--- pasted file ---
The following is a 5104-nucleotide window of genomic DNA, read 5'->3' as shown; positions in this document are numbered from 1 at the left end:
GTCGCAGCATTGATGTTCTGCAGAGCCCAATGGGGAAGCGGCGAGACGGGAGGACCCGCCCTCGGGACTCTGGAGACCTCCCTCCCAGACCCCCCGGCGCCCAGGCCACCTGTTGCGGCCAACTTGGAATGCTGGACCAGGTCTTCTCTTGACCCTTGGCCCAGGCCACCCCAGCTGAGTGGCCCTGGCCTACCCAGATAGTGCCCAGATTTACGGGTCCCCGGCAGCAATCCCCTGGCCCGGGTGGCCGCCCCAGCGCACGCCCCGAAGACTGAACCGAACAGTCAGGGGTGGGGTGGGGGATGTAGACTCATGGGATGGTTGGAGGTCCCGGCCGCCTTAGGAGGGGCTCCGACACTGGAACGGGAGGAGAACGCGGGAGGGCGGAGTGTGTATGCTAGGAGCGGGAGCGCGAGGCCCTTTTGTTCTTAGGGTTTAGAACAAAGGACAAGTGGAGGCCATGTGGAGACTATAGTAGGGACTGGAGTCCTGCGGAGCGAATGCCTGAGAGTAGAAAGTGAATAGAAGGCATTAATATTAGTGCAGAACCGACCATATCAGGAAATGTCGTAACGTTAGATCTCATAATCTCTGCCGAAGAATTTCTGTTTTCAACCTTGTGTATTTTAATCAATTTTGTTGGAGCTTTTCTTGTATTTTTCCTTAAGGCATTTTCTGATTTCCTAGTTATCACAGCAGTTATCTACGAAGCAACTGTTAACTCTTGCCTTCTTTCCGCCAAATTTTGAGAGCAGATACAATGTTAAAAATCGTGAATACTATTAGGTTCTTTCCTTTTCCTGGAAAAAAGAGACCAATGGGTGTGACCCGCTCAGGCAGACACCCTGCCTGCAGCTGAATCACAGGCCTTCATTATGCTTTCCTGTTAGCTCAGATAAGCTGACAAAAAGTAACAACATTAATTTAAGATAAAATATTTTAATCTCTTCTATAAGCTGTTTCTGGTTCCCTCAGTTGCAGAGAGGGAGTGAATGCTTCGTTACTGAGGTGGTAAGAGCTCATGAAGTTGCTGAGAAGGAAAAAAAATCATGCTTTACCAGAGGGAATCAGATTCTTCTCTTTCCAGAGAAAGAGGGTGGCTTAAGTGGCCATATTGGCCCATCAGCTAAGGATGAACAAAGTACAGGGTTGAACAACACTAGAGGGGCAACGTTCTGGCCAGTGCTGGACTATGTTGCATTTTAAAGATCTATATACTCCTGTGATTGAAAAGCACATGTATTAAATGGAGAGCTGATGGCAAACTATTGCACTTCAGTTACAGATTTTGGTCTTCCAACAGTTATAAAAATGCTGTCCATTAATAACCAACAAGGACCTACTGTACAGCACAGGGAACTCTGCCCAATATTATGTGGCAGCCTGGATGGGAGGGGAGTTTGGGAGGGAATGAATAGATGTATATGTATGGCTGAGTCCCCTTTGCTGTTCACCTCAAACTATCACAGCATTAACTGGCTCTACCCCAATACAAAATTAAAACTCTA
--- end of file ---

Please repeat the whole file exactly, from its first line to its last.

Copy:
The following is a 5104-nucleotide window of genomic DNA, read 5'->3' as shown; positions in this document are numbered from 1 at the left end:
GTCGCAGCATTGATGTTCTGCAGAGCCCAATGGGGAAGCGGCGAGACGGGAGGACCCGCCCTCGGGACTCTGGAGACCTCCCTCCCAGACCCCCCGGCGCCCAGGCCACCTGTTGCGGCCAACTTGGAATGCTGGACCAGGTCTTCTCTTGACCCTTGGCCCAGGCCACCCCAGCTGAGTGGCCCTGGCCTACCCAGATAGTGCCCAGATTTACGGGTCCCCGGCAGCAATCCCCTGGCCCGGGTGGCCGCCCCAGCGCACGCCCCGAAGACTGAACCGAACAGTCAGGGGTGGGGTGGGGGATGTAGACTCATGGGATGGTTGGAGGTCCCGGCCGCCTTAGGAGGGGCTCCGACACTGGAACGGGAGGAGAACGCGGGAGGGCGGAGTGTGTATGCTAGGAGCGGGAGCGCGAGGCCCTTTTGTTCTTAGGGTTTAGAACAAAGGACAAGTGGAGGCCATGTGGAGACTATAGTAGGGACTGGAGTCCTGCGGAGCGAATGCCTGAGAGTAGAAAGTGAATAGAAGGCATTAATATTAGTGCAGAACCGACCATATCAGGAAATGTCGTAACGTTAGATCTCATAATCTCTGCCGAAGAATTTCTGTTTTCAACCTTGTGTATTTTAATCAATTTTGTTGGAGCTTTTCTTGTATTTTTCCTTAAGGCATTTTCTGATTTCCTAGTTATCACAGCAGTTATCTACGAAGCAACTGTTAACTCTTGCCTTCTTTCCGCCAAATTTTGAGAGCAGATACAATGTTAAAAATCGTGAATACTATTAGGTTCTTTCCTTTTCCTGGAAAAAAGAGACCAATGGGTGTGACCCGCTCAGGCAGACACCCTGCCTGCAGCTGAATCACAGGCCTTCATTATGCTTTCCTGTTAGCTCAGATAAGCTGACAAAAAGTAACAACATTAATTTAAGATAAAATATTTTAATCTCTTCTATAAGCTGTTTCTGGTTCCCTCAGTTGCAGAGAGGGAGTGAATGCTTCGTTACTGAGGTGGTAAGAGCTCATGAAGTTGCTGAGAAGGAAAAAAAATCATGCTTTACCAGAGGGAATCAGATTCTTCTCTTTCCAGAGAAAGAGGGTGGCTTAAGTGGCCATATTGGCCCATCAGCTAAGGATGAACAAAGTACAGGGTTGAACAACACTAGAGGGGCAACGTTCTGGCCAGTGCTGGACTATGTTGCATTTTAAAGATCTATATACTCCTGTGATTGAAAAGCACATGTATTAAATGGAGAGCTGATGGCAAACTATTGCACTTCAGTTACAGATTTTGGTCTTCCAACAGTTATAAAAATGCTGTCCATTAATAACCAACAAGGACCTACTGTACAGCACAGGGAACTCTGCCCAATATTATGTGGCAGCCTGGATGGGAGGGGAGTTTGGGAGGGAATGAATAGATGTATATGTATGGCTGAGTCCCCTTTGCTGTTCACCTCAAACTATCACAGCATTAACTGGCTCTACCCCAATACAAAATTAAAACTCTA